If ‘jews-harp’ causes offence,
And to use the name makes no sense,
There are other options
And various concoctions
That you might consider from hence.
For in Scotland they call it a ‘trump’
Though it sounds like what comes from your rump,
And ‘jews-trump’ though old,
Might leave you cold
And one we should possibly dump.
‘Cymbalum’ is a Latin expression,
But there seems to be no concession
To the trembling wire
To which we aspire,
And besides, is beyond comprehension.
‘Jaw harp’ is commonly used
And one that can be excused,
Though with no historical reason
Why this should be ceased on
Over others that you might have refused.
‘Juice harp’ may make your mouth water,
Coming from the American quarter,
And is used in great spaces,
Like Oz and such places
And is as good as any other (well sort-a)
Then ‘gewgaw’ from Northumberland hails,
And ‘strument’, which comes from Wales.
Of commercial names found,
There’s ‘Ducey’ and ‘Snoopy’ around,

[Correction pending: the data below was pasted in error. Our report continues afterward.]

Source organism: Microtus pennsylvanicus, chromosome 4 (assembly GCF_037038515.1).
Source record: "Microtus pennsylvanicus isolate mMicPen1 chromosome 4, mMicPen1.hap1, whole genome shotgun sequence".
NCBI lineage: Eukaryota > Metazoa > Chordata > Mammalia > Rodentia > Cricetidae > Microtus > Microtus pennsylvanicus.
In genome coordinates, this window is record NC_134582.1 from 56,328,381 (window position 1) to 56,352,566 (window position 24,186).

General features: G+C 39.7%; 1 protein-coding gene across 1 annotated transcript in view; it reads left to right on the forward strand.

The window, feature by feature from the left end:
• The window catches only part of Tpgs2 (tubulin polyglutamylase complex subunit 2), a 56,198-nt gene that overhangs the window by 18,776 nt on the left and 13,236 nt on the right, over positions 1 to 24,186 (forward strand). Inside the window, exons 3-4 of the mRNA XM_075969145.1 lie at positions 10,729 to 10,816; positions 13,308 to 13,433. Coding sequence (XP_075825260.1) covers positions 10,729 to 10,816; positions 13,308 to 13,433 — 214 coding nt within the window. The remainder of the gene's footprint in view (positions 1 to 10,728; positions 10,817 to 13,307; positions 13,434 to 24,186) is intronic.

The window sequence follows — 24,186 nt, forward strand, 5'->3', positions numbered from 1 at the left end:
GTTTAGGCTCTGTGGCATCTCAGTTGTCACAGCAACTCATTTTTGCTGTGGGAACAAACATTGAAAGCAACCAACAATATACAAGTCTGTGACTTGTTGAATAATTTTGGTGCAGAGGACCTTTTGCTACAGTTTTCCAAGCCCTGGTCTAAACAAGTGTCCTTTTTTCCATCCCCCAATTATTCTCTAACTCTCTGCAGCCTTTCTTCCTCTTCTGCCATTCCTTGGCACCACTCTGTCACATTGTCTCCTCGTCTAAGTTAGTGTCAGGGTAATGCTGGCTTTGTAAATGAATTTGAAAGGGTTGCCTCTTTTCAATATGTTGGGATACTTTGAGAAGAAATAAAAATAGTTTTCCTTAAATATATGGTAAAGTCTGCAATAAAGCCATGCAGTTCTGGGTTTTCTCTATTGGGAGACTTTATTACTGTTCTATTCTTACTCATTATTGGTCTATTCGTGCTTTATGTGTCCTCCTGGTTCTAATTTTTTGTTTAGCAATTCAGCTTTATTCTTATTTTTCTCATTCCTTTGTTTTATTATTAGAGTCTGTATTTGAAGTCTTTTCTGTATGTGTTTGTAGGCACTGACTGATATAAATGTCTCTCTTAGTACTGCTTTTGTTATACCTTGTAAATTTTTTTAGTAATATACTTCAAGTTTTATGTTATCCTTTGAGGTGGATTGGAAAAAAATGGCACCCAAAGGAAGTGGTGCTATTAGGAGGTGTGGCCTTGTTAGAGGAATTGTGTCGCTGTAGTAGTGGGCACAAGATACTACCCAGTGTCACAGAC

Or ‘Bruce harp,’ if everything else fails.
Or you could try another countries designation,
Such as ‘guimbarde’ from the French nation.
Then there’s ‘khomus’ and ‘morsing’
‘Munnharpa’ and ‘Karinding,’
Or many another land’s appellation.
‘Mouth harp’ has become a new moniker,
Used by any young Tim, Paul or Veronica.
But I think you will find
If you are so inclined,
It is also a name for a harmonica.
So whatever name you choose it is plain
That the instruments are all the same.
So do not think what you call it,
Just buy one and play it,
Though ‘jews-harp’ is its original name. (In English, that is.)
Michael Wright ©